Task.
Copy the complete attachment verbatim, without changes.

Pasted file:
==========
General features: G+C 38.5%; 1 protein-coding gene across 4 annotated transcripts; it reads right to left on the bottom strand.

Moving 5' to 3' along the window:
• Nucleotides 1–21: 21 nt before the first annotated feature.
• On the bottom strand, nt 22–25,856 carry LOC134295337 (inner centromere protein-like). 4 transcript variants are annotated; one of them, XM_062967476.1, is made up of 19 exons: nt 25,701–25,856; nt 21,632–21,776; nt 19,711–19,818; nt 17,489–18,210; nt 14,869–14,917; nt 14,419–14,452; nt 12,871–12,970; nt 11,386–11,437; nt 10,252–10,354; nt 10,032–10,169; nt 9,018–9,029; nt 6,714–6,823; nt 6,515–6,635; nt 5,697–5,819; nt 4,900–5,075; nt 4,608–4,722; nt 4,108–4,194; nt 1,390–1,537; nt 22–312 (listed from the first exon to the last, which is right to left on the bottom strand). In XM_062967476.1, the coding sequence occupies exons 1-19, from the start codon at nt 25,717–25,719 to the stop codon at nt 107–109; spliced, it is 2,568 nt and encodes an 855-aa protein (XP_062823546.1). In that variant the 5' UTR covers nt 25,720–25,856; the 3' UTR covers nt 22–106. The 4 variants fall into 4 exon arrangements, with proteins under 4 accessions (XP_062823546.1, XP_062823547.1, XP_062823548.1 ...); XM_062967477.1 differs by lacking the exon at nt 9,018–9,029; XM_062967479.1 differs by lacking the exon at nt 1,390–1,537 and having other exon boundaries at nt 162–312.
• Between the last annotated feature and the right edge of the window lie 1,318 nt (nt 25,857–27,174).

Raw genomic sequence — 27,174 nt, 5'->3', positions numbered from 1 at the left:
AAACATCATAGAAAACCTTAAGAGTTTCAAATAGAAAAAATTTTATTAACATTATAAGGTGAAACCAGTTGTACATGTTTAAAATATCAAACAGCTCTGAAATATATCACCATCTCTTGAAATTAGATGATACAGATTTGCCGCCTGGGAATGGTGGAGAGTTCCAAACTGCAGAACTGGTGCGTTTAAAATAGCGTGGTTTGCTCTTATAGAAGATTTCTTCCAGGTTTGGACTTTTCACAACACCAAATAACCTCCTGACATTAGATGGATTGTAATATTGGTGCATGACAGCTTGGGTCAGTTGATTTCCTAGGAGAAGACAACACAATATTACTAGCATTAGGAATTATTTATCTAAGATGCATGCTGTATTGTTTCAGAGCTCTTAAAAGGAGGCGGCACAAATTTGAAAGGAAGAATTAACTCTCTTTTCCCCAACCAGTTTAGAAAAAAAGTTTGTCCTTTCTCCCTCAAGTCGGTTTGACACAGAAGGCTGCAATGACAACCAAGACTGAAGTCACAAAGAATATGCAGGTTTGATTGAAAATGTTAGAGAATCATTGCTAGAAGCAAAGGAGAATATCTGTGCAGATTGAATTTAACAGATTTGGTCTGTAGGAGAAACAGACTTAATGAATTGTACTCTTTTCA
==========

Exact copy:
General features: G+C 38.5%; 1 protein-coding gene across 4 annotated transcripts; it reads right to left on the bottom strand.

Moving 5' to 3' along the window:
• Nucleotides 1–21: 21 nt before the first annotated feature.
• On the bottom strand, nt 22–25,856 carry LOC134295337 (inner centromere protein-like). 4 transcript variants are annotated; one of them, XM_062967476.1, is made up of 19 exons: nt 25,701–25,856; nt 21,632–21,776; nt 19,711–19,818; nt 17,489–18,210; nt 14,869–14,917; nt 14,419–14,452; nt 12,871–12,970; nt 11,386–11,437; nt 10,252–10,354; nt 10,032–10,169; nt 9,018–9,029; nt 6,714–6,823; nt 6,515–6,635; nt 5,697–5,819; nt 4,900–5,075; nt 4,608–4,722; nt 4,108–4,194; nt 1,390–1,537; nt 22–312 (listed from the first exon to the last, which is right to left on the bottom strand). In XM_062967476.1, the coding sequence occupies exons 1-19, from the start codon at nt 25,717–25,719 to the stop codon at nt 107–109; spliced, it is 2,568 nt and encodes an 855-aa protein (XP_062823546.1). In that variant the 5' UTR covers nt 25,720–25,856; the 3' UTR covers nt 22–106. The 4 variants fall into 4 exon arrangements, with proteins under 4 accessions (XP_062823546.1, XP_062823547.1, XP_062823548.1 ...); XM_062967477.1 differs by lacking the exon at nt 9,018–9,029; XM_062967479.1 differs by lacking the exon at nt 1,390–1,537 and having other exon boundaries at nt 162–312.
• Between the last annotated feature and the right edge of the window lie 1,318 nt (nt 25,857–27,174).

Raw genomic sequence — 27,174 nt, 5'->3', positions numbered from 1 at the left:
AAACATCATAGAAAACCTTAAGAGTTTCAAATAGAAAAAATTTTATTAACATTATAAGGTGAAACCAGTTGTACATGTTTAAAATATCAAACAGCTCTGAAATATATCACCATCTCTTGAAATTAGATGATACAGATTTGCCGCCTGGGAATGGTGGAGAGTTCCAAACTGCAGAACTGGTGCGTTTAAAATAGCGTGGTTTGCTCTTATAGAAGATTTCTTCCAGGTTTGGACTTTTCACAACACCAAATAACCTCCTGACATTAGATGGATTGTAATATTGGTGCATGACAGCTTGGGTCAGTTGATTTCCTAGGAGAAGACAACACAATATTACTAGCATTAGGAATTATTTATCTAAGATGCATGCTGTATTGTTTCAGAGCTCTTAAAAGGAGGCGGCACAAATTTGAAAGGAAGAATTAACTCTCTTTTCCCCAACCAGTTTAGAAAAAAAGTTTGTCCTTTCTCCCTCAAGTCGGTTTGACACAGAAGGCTGCAATGACAACCAAGACTGAAGTCACAAAGAATATGCAGGTTTGATTGAAAATGTTAGAGAATCATTGCTAGAAGCAAAGGAGAATATCTGTGCAGATTGAATTTAACAGATTTGGTCTGTAGGAGAAACAGACTTAATGAATTGTACTCTTTTCA